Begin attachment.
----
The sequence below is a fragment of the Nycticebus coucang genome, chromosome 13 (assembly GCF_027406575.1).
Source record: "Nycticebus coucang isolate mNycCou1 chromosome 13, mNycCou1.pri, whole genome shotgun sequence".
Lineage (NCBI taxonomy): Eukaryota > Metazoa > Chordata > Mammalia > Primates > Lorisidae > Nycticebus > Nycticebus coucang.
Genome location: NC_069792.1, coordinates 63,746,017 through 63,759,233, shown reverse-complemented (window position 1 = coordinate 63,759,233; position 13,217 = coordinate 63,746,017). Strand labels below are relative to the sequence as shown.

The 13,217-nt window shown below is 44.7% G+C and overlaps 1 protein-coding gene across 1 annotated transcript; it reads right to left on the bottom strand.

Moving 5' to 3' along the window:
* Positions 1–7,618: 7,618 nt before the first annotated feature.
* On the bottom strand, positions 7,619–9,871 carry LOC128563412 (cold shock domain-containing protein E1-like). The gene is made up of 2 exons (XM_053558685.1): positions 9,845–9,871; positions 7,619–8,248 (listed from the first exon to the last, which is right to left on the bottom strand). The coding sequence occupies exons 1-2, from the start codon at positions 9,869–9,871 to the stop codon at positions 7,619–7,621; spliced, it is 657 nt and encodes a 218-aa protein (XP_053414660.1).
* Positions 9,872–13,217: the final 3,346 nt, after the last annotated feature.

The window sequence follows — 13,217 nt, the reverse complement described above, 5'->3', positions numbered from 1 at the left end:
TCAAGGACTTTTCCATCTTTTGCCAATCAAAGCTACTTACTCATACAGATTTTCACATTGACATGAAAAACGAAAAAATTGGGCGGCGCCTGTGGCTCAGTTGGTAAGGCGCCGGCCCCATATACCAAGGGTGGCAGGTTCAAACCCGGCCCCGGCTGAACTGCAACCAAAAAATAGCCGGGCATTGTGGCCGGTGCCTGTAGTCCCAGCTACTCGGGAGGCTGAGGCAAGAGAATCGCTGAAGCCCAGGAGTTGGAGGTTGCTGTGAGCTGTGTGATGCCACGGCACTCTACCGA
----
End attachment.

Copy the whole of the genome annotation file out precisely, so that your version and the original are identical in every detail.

The sequence below is a fragment of the Nycticebus coucang genome, chromosome 13 (assembly GCF_027406575.1).
Source record: "Nycticebus coucang isolate mNycCou1 chromosome 13, mNycCou1.pri, whole genome shotgun sequence".
Lineage (NCBI taxonomy): Eukaryota > Metazoa > Chordata > Mammalia > Primates > Lorisidae > Nycticebus > Nycticebus coucang.
Genome location: NC_069792.1, coordinates 63,746,017 through 63,759,233, shown reverse-complemented (window position 1 = coordinate 63,759,233; position 13,217 = coordinate 63,746,017). Strand labels below are relative to the sequence as shown.

The 13,217-nt window shown below is 44.7% G+C and overlaps 1 protein-coding gene across 1 annotated transcript; it reads right to left on the bottom strand.

Moving 5' to 3' along the window:
* Positions 1–7,618: 7,618 nt before the first annotated feature.
* On the bottom strand, positions 7,619–9,871 carry LOC128563412 (cold shock domain-containing protein E1-like). The gene is made up of 2 exons (XM_053558685.1): positions 9,845–9,871; positions 7,619–8,248 (listed from the first exon to the last, which is right to left on the bottom strand). The coding sequence occupies exons 1-2, from the start codon at positions 9,869–9,871 to the stop codon at positions 7,619–7,621; spliced, it is 657 nt and encodes a 218-aa protein (XP_053414660.1).
* Positions 9,872–13,217: the final 3,346 nt, after the last annotated feature.

The window sequence follows — 13,217 nt, the reverse complement described above, 5'->3', positions numbered from 1 at the left end:
TCAAGGACTTTTCCATCTTTTGCCAATCAAAGCTACTTACTCATACAGATTTTCACATTGACATGAAAAACGAAAAAATTGGGCGGCGCCTGTGGCTCAGTTGGTAAGGCGCCGGCCCCATATACCAAGGGTGGCAGGTTCAAACCCGGCCCCGGCTGAACTGCAACCAAAAAATAGCCGGGCATTGTGGCCGGTGCCTGTAGTCCCAGCTACTCGGGAGGCTGAGGCAAGAGAATCGCTGAAGCCCAGGAGTTGGAGGTTGCTGTGAGCTGTGTGATGCCACGGCACTCTACCGA